Topic outline

  • General

    The Sir John Manduell Research Forum Series, Forman Lecture Theatre 

    Please see for the 2016-17 programme. There is a pdf of the programme below.

    Conservatoire: a place for musicians who think about what they do

    Almost every week in term-time, you can take a break from your rehearsals, practice, teaching, administration, research activities or whatever else you are up to, and come along for some refreshing mental stimulation, hopefully in an area of musical activity that you may not yet be that familiar with. The Research Forum programme brings a mixture of members of RNCM staff and guest speakers from around the world to make a presentation on some aspect of their work – whether it’s musicological, creative, educational, music-psychological or other kinds of research (by which we mean 'all kinds of thought and reflection that musicians do about what they do as musicians'). The talk lasts about 45 minutes and then the floor is open for questions, discussion, and, if you’re lucky, the odd bit of (strictly intellectual) fisticuffs. Discussions continue afterwards in the bar and usually the hard core move onto supper nearby. See below for this term’s programme and, especially, the sheer diversity of topics that will be covered and the range of presenters: all that is needed to make it work is YOU! Looking forward to seeing you as often as you can make it.

  • Topic 1

    Research Forum 2015-16

  • Topic 2

    Research Forum 2014-15


  • Research Forum 2013-14 videos

    RNCM Research Forum 2013-14

  • Programme for the Research Forum Autumn Term 2013

    RNCM Research Forum 2013-2014

    5.15-6.45 Lecture Theatre (2013)

    Wednesday 2 October


    Dr David Horne



    Virtuosic Instruments

    Performers often discover that even challenging pieces may be idiomatically written for the instrument or voice. But equally, does the nature of the medium inspire musical ideas? And if so, can investigation inform performance? This presentation considers a number of works from various historical periods, with performed illustrations.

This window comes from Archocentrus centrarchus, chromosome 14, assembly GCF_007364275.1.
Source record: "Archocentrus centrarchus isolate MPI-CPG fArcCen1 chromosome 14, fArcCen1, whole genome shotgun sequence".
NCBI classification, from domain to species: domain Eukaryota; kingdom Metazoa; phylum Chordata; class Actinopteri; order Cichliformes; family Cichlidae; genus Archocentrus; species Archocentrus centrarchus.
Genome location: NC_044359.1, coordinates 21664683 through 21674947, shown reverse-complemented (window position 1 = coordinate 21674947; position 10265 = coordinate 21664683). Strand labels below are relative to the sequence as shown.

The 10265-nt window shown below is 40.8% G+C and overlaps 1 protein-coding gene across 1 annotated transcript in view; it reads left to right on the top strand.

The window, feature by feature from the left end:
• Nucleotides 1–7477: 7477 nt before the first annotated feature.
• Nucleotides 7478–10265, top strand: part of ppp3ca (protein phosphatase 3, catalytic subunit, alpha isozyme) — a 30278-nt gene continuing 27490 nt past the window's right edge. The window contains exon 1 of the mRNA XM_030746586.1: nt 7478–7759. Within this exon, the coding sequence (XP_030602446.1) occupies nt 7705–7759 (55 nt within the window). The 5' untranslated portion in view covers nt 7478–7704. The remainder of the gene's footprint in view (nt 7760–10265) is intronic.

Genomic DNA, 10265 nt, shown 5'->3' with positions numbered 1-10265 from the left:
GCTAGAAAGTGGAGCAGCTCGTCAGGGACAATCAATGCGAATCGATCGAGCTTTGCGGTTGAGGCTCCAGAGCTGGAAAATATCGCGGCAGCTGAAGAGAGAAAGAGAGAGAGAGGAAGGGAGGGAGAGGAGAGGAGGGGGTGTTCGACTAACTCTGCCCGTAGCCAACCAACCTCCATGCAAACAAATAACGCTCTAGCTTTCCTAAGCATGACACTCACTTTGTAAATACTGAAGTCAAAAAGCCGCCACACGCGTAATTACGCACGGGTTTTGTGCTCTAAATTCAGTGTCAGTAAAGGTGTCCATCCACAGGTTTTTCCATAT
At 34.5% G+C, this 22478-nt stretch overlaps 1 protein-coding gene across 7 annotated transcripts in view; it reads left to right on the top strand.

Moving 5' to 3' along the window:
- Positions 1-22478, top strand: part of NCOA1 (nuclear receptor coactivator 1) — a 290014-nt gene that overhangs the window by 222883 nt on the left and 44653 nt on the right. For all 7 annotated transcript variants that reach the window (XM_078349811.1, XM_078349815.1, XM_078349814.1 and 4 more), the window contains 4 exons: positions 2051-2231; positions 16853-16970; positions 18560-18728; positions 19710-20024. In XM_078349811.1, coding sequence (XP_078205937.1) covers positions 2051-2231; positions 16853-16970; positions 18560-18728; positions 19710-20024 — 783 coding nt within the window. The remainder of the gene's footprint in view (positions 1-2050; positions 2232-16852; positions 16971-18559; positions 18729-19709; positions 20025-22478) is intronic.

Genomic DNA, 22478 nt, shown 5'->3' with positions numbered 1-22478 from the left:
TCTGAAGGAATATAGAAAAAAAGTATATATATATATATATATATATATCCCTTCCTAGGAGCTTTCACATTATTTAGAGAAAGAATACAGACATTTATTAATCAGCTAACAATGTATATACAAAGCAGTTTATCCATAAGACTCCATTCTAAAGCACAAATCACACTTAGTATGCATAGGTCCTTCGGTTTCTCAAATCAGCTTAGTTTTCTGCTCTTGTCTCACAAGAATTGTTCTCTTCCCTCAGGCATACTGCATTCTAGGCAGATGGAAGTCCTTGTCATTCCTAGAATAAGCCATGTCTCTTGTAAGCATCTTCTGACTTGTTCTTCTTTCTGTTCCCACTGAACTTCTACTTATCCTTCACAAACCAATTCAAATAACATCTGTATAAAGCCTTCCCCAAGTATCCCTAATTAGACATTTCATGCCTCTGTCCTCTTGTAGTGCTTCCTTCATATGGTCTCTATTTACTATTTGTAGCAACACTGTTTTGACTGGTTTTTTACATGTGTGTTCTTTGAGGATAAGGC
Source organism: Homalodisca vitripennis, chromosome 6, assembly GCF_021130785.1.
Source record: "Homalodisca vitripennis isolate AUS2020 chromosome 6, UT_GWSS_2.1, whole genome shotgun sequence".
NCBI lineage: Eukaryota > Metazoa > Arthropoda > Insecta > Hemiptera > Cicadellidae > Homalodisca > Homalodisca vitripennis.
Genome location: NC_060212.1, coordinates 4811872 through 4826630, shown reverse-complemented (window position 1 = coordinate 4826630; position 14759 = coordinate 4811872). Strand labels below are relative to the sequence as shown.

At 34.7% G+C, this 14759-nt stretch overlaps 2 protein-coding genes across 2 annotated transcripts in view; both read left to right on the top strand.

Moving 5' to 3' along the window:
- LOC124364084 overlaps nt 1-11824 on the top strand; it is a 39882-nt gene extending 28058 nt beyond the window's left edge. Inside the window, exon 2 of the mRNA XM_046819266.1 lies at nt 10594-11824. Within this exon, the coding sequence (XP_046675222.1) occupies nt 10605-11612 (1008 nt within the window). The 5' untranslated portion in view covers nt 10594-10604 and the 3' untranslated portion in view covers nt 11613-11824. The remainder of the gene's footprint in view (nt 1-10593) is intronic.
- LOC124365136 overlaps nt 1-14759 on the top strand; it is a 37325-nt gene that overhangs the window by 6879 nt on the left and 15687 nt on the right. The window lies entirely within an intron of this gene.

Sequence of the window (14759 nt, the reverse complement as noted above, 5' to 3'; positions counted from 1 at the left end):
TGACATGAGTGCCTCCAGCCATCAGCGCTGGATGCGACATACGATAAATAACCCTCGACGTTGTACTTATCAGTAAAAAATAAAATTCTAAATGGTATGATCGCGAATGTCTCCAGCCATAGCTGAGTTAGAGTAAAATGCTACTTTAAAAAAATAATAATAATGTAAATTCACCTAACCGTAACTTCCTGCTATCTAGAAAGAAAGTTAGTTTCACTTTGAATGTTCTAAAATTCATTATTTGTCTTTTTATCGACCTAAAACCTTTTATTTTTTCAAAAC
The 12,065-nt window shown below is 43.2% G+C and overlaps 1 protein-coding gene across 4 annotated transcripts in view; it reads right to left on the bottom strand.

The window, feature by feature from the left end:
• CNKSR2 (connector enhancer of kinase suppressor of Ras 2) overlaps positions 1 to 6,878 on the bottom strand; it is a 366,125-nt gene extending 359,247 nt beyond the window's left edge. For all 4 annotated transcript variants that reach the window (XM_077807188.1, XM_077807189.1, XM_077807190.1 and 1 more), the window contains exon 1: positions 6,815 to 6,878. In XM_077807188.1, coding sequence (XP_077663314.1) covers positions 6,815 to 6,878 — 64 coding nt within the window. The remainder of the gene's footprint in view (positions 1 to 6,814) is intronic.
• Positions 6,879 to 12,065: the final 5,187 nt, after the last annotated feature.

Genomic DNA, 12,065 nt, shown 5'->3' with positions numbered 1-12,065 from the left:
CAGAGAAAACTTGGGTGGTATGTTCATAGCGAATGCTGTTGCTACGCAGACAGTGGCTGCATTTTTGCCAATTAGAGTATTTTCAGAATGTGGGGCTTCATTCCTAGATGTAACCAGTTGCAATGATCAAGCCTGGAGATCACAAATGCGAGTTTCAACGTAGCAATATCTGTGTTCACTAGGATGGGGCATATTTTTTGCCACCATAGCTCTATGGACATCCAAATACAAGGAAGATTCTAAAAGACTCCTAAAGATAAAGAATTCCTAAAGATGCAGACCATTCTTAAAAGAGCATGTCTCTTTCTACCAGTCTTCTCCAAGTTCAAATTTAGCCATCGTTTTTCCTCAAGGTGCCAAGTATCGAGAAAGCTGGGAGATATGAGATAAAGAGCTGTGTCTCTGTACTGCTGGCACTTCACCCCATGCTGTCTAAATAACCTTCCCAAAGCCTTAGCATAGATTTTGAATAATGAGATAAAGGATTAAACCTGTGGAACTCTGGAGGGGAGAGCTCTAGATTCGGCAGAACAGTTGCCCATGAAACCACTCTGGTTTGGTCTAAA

Wednesday 9 October

    Dr Laura Tunbridge

    (University of Manchester)

    Electric Schubert, 1928 


    The celebrations surrounding the 1928 centenary of Schubert’s death were a significant turning point for the composer's reputation and for the performance and interpretation of classical song. Countless articles were written and dozens of recordings produced, encouraging new, more attentive modes of listening as well as a gradual change in performance styles. 

    Wednesday 16 October

    Professor Justin London, (Carleton College, Minnesota)

    Really Bad Music: Musical and Moral Mistakes

    There are perhaps three kinds of bad music: music that makes you cringe, music that makes you laugh, and music that makes you angry.  This talk will sort out the differences between these musical vices, and thus the reasons for our various reactions.

    Friday 18 October
    (10.00-1.00pm: Carole Nash Recital Room)

    Daryl  Buckley (Director, Elision contemporary music ensemble); Prof. Richard Wistreich; RNCM Masters students

    Doing Music Research: why, what, how

    A study morning for all students taking the MMus course, ‘Music Research in Practice’, and for any member of academic staff interested in getting started in research related to their practice. There will be a series of presentations, including some by RNCM Masters students, and time for discussion.

    Wednesday 23 October

    Professor Ross Duffin (Case Western Reserve University, Cleveland)

    How Equal Temperament Ruined Harmony (and why you should care)

    Intonation has a default system, equal temperament, which is thought to have a kind of Darwinian authority. This has made it easy to ignore historical and musical evidence that equal temperament is not what composers from Bach to Debussy used, either for keyboards, other instruments or voices.

    Wednesday 30 October

    2.30 pm

    Stephen Preston (RNCM)

    Sounding Aporia: navigating via historical impossibility to a new sonic world.